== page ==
“Through a Different Lens” Looks Back at Stanley Kubrick’s Early Years as a Photographer

Stanley Kubrick may be best known for his work as a motion picture director, but an ongoing exhibit in New York City reminds us that he was also an outstanding photographer.

Before he became an acclaimed film director and New York City’s most famous sons, Stanley Kubrick was first a photographer with an exceptional creative vision. He was just 17 when he sold his first photograph in 1945 to pictorial magazine Look. To remind us of this fruitful period in Kubrick’s life as a visionary, the Museum of the City of New York showcases his photographs in a newly opened exhibit.

Titled “Through a Different Lens,” the exhibit puts together over 120 photographs by Kubrick taken from the Museum’s Look Magazine archive. Five years as a staff photographer, 129 photography assignments, and more than 12,000 negatives — those are definitely the stuff that fascinating photography exhibits are made of, and one that Kubrick fans should definitely not miss.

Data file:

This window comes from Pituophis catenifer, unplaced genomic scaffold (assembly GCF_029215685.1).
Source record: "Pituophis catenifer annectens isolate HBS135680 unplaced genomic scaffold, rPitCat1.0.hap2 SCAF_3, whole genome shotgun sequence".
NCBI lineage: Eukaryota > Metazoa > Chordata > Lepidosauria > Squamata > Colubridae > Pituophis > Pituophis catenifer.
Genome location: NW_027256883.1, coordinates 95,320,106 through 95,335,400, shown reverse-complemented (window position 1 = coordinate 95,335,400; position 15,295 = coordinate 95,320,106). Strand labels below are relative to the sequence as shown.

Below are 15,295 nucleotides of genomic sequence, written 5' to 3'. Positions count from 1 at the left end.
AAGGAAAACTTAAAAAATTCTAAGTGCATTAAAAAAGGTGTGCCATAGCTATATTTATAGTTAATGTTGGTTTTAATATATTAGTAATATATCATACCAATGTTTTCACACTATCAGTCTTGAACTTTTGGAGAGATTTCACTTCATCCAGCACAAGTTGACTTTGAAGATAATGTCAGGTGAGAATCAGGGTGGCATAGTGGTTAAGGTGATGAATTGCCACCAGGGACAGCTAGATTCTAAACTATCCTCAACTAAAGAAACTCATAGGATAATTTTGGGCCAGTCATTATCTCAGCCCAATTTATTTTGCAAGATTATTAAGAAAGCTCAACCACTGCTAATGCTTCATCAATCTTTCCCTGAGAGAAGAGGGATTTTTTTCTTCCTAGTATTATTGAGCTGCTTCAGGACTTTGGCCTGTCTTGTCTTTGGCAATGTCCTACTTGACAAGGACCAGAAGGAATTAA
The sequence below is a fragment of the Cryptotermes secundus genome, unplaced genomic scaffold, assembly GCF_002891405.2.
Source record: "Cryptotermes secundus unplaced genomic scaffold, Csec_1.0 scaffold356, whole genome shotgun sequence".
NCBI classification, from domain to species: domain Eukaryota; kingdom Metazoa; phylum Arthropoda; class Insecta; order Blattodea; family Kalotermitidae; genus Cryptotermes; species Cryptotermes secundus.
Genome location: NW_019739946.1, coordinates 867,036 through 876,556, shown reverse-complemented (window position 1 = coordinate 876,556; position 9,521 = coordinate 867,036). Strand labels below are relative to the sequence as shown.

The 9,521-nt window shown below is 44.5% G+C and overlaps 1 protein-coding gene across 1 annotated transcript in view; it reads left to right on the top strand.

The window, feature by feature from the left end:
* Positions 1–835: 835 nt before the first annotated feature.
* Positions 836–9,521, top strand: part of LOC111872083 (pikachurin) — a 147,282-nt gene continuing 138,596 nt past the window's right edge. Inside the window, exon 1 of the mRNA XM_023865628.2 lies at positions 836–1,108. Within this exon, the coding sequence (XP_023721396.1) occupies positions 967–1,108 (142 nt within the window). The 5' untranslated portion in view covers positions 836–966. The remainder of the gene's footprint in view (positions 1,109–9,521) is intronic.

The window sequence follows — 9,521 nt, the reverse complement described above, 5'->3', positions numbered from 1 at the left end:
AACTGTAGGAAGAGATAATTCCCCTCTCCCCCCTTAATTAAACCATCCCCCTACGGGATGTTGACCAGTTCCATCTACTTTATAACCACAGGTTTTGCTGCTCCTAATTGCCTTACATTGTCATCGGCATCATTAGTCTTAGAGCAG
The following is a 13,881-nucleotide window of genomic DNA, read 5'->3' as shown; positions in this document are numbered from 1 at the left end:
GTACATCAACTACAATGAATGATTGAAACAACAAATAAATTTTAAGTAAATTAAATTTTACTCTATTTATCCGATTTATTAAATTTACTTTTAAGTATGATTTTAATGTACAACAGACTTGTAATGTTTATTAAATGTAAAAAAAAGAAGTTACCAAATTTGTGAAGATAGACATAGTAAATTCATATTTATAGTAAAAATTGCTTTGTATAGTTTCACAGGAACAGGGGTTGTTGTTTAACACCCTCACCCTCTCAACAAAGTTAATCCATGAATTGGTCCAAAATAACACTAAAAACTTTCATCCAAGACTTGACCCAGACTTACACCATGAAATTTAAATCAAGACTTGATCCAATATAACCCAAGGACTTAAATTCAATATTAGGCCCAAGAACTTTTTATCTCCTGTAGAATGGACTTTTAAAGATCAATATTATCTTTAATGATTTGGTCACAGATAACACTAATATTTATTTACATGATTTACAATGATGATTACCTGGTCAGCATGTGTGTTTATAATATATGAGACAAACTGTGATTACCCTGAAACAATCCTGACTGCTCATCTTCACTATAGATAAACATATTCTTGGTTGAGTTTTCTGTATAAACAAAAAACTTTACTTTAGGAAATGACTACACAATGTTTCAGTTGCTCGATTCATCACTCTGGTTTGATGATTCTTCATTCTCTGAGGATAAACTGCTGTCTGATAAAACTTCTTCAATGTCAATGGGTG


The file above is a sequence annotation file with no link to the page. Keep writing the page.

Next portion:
To help paint a picture of how Kubrick’s photography career shaped his creative vision as one of history’s iconic film directors, serious Kubrick fan Alec Baldwin sat down with exhibit curators Donald Albrecht and Sean Corcoran for the short intro video below. There, we get a preview of the exhibit (including some never before seen photos) and some insights about Kubrick’s beginnings in photography, and how it trained his eye for low camera angles, dramatic lighting, and less of the noir style that was famous at the time.

Interested in learning more about Stanley Kubrick the Photographer? “Through a Different Lens” runs through October 28th, so make sure to mark your calendars and plan your visit to the Museum of the City of New York. Visit mcny.org for more information and grab your tickets.

Screenshot image from the video by the Museum of the City of New York